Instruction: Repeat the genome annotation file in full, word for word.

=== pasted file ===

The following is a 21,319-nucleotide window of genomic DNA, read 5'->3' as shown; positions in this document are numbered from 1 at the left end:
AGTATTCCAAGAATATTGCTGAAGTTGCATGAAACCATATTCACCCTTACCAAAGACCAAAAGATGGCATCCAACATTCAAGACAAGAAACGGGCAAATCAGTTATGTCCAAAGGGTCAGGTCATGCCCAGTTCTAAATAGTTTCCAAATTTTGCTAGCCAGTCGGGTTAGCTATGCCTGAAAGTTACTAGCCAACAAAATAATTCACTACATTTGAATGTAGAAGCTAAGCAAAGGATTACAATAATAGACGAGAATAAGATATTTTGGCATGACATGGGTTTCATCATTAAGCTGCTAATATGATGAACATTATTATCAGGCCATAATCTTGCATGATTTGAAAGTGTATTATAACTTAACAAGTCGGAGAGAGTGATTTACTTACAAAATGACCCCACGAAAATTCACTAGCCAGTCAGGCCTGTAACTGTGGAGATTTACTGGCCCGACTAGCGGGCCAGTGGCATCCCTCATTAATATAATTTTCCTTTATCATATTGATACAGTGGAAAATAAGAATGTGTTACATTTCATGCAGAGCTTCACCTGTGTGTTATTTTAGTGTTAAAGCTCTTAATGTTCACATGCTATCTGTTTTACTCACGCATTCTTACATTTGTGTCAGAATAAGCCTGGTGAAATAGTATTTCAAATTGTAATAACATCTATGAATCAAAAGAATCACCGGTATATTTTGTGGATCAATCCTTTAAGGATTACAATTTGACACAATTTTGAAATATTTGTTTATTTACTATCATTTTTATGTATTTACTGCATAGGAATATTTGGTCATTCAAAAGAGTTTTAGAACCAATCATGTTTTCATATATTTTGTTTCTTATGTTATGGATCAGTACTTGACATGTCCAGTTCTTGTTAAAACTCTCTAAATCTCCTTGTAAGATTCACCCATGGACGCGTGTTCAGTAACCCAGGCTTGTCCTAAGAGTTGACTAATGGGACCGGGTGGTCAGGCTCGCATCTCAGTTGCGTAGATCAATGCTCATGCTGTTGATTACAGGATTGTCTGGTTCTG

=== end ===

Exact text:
The following is a 21,319-nucleotide window of genomic DNA, read 5'->3' as shown; positions in this document are numbered from 1 at the left end:
AGTATTCCAAGAATATTGCTGAAGTTGCATGAAACCATATTCACCCTTACCAAAGACCAAAAGATGGCATCCAACATTCAAGACAAGAAACGGGCAAATCAGTTATGTCCAAAGGGTCAGGTCATGCCCAGTTCTAAATAGTTTCCAAATTTTGCTAGCCAGTCGGGTTAGCTATGCCTGAAAGTTACTAGCCAACAAAATAATTCACTACATTTGAATGTAGAAGCTAAGCAAAGGATTACAATAATAGACGAGAATAAGATATTTTGGCATGACATGGGTTTCATCATTAAGCTGCTAATATGATGAACATTATTATCAGGCCATAATCTTGCATGATTTGAAAGTGTATTATAACTTAACAAGTCGGAGAGAGTGATTTACTTACAAAATGACCCCACGAAAATTCACTAGCCAGTCAGGCCTGTAACTGTGGAGATTTACTGGCCCGACTAGCGGGCCAGTGGCATCCCTCATTAATATAATTTTCCTTTATCATATTGATACAGTGGAAAATAAGAATGTGTTACATTTCATGCAGAGCTTCACCTGTGTGTTATTTTAGTGTTAAAGCTCTTAATGTTCACATGCTATCTGTTTTACTCACGCATTCTTACATTTGTGTCAGAATAAGCCTGGTGAAATAGTATTTCAAATTGTAATAACATCTATGAATCAAAAGAATCACCGGTATATTTTGTGGATCAATCCTTTAAGGATTACAATTTGACACAATTTTGAAATATTTGTTTATTTACTATCATTTTTATGTATTTACTGCATAGGAATATTTGGTCATTCAAAAGAGTTTTAGAACCAATCATGTTTTCATATATTTTGTTTCTTATGTTATGGATCAGTACTTGACATGTCCAGTTCTTGTTAAAACTCTCTAAATCTCCTTGTAAGATTCACCCATGGACGCGTGTTCAGTAACCCAGGCTTGTCCTAAGAGTTGACTAATGGGACCGGGTGGTCAGGCTCGCATCTCAGTTGCGTAGATCAATGCTCATGCTGTTGATTACAGGATTGTCTGGTTCTG